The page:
A pastoral counselor is to assess, diagnose, and treat spiritual sickness. As Christian counselors, our treatment comes from the medicine cabinet of sixty-six books of the Bible, rich with all of the theological medication, biblical healing available and through the power of the Holy Spirit that’s coming upon you in prayer and your study of the Word of God. We must not farm out our work as pastors to other professionals when we the disease is spiritual. When the spiritual malignancy has been left to decay and spread, it invariably infects the body. Do not be hesitant to differentiate between the spirit and the physical. Quickly refer a suffering person to a medical doctor for the healing of the body. Sometimes the spiritual disease migrates through that metaphysical membrane into the human body. In other cases, physical illness can affect the spirit. There are times when you refer to a medical doctor. Undoubtedly, there are also instances when a medical doctor should send a person to you, the pastor.
I return to the talk about art. Precocious artists, like John Constable, J.M.W. Turner, Vincent Van Gogh, John Donne, Wystan Hugh Auden, T.S. Eliot, Lewis, Gerard Manley Hopkins, J.R.R. Tolkien, Walker Percy (even a profligate searcher like Dylan Thomas), Mary Flannery O’Connor, and Gerald Finzi are also part of the cloud of witnesses (not only to Elysian fields, but to realms of defeat as well as victory, stubborn ignorance instead of wisdom). But these do encourage me so. They might even be powerful allies in the cultivation of the rare art and science of pastoral assessment, diagnoses, and Biblical treatment of the human soul. Their work, after all, was dealing with the very essence of humanity. A messy business that. But when artists approach the open wound and resplendent wonder of the human condition, reflectively and creatively, with skillful pen and quill, imaginative palette and brush, lyrical ballad, or piano and score, insights may come to us intuitively, and new ideas can arrive in our minds by the serene voice of the muse. In like manner, novelists can sound the depths of the human spirit. If you can make your way through William Faulkner, for instance, which work can be similar to a mini-series that lasts for two years, you will find the task well worth it. Walker Percy (on whose front porch I sat as a child, as we brought him strawberries) wrote about the enigmatic quirks of the American Southerner’s complicated relationship with modernity (and postmodernity) as if he were a psychiatrist (he was, of course). All of these figures, closer now, after all of these years, have voices that guide me, not like Scripture, but like men and women, helping me to sketch the picture that I am struggling to draw. Now, Scripture completes the painting. I consume art so that I become a better person. I reflect on art so that I can understand myself and others. If artistic expression fails to pass muster on those two points it may be interesting to me but not necessarily useful. That is how I judge art. That is not an equation that is unalterable dogma, but one that works for me. I commend it to you for your consideration in your ministry and life. Art helps to ask the question that Scripture invariably answers.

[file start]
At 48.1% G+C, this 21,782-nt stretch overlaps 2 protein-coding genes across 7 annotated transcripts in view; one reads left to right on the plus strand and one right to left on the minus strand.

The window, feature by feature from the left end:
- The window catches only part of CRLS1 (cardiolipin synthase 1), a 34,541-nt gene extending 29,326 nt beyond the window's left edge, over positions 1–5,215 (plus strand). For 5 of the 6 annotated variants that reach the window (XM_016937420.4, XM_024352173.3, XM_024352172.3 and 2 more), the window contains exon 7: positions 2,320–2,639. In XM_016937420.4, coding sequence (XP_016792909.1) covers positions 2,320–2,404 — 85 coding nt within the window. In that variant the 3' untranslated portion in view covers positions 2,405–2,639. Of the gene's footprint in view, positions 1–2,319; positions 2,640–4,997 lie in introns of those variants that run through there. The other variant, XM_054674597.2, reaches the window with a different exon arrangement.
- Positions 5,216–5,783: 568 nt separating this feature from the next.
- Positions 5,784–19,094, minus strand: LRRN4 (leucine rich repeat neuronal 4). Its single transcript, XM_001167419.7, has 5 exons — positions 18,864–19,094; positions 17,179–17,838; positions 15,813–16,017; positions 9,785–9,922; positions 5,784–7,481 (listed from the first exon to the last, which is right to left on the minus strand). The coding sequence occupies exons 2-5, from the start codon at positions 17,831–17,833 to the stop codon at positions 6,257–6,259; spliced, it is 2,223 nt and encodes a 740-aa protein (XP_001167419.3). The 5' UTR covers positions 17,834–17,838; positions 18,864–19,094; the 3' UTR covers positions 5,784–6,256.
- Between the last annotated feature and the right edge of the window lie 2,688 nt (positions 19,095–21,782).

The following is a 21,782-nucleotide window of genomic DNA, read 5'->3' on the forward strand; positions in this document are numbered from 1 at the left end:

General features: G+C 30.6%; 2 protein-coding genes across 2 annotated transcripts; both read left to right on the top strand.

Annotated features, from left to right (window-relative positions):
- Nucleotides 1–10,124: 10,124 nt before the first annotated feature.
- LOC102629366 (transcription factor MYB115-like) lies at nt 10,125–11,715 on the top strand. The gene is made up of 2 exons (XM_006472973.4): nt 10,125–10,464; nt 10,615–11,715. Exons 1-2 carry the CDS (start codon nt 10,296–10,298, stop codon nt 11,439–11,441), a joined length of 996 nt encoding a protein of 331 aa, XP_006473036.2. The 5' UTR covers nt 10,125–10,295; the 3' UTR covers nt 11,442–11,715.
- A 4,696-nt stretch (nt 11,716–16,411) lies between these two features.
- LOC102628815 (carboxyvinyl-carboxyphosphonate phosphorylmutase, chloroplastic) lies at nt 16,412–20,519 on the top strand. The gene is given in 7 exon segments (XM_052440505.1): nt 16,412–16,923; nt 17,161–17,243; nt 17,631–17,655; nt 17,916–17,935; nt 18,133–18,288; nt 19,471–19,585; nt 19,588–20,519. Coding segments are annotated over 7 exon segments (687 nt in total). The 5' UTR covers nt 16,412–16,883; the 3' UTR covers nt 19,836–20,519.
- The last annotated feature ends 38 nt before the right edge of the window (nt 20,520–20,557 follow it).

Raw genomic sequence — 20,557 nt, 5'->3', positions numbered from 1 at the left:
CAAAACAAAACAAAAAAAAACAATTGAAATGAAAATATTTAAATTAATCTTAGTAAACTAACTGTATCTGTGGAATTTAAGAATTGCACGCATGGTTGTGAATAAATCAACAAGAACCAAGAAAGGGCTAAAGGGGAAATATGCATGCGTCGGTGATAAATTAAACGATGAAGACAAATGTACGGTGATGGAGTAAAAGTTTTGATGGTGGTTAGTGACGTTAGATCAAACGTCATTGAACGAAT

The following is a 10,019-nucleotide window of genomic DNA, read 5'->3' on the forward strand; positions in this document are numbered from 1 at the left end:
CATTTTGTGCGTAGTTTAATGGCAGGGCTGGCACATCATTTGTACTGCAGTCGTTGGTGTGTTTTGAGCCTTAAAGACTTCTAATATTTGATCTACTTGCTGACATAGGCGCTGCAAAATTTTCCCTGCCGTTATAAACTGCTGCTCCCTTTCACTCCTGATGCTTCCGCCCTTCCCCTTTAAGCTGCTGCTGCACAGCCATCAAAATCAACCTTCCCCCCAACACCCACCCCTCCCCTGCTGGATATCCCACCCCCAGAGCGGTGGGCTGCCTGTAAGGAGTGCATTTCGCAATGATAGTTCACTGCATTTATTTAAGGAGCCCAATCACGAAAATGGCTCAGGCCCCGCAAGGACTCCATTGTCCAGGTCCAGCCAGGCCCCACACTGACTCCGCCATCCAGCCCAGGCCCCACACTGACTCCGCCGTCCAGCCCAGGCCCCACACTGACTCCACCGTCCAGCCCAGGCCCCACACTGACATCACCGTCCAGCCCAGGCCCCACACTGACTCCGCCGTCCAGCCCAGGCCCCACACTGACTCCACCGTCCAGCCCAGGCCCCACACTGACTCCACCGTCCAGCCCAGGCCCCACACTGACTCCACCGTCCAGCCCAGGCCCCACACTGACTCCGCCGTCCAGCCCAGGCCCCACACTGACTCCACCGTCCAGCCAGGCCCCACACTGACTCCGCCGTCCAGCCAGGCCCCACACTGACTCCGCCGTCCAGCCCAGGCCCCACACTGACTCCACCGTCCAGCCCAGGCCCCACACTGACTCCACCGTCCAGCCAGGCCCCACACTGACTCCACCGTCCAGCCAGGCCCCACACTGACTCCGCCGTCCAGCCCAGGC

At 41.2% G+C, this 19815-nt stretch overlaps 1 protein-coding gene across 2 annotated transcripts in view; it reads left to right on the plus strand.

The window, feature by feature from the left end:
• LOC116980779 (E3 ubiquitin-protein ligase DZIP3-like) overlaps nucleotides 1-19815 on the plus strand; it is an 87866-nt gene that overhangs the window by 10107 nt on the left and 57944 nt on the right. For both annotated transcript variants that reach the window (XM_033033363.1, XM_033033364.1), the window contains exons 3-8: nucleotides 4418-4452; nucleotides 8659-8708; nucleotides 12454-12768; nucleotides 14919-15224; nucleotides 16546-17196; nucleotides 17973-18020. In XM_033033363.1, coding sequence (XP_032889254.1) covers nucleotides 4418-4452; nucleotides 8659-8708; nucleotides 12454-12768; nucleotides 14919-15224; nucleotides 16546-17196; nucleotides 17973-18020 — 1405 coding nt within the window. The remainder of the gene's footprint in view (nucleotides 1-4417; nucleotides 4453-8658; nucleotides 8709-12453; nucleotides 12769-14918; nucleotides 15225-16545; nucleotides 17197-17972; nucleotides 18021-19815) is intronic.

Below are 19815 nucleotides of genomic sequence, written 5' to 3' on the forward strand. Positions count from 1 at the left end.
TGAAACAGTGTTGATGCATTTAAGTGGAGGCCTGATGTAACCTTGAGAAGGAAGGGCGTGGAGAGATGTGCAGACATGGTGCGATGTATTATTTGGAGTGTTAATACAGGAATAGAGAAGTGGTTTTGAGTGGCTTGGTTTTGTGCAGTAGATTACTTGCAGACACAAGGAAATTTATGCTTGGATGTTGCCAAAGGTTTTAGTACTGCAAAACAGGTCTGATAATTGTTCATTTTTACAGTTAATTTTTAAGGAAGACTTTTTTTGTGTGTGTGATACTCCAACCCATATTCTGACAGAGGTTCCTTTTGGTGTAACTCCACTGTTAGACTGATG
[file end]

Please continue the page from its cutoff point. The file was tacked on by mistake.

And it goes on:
So there is a place, an essential position, in the pastoral ministry, for reading good literature, aspiring to high theology, meditating upon fine art, and ruminating on the wonder of God and the vicissitudes of human experience in verse and lyric, brass and string. Each lesson of good art constitutes an unceasing, hoped-for expansion of the pastor’s heart and mind. Such effusive spirits are indispensable in treating the human soul in crisis. Consider using reading stations to ingest the various spiritual nutrients from a life of good books and inspiring art. At the end of your days, you will not regret having paused in the morning to contemplate a verse of Donne; to feel the rising orchestra in Finzi’s Eclogue for Piano and Strings, Opus 10; or looking intently into the fermenting seas of Turner. But you will regret missing it.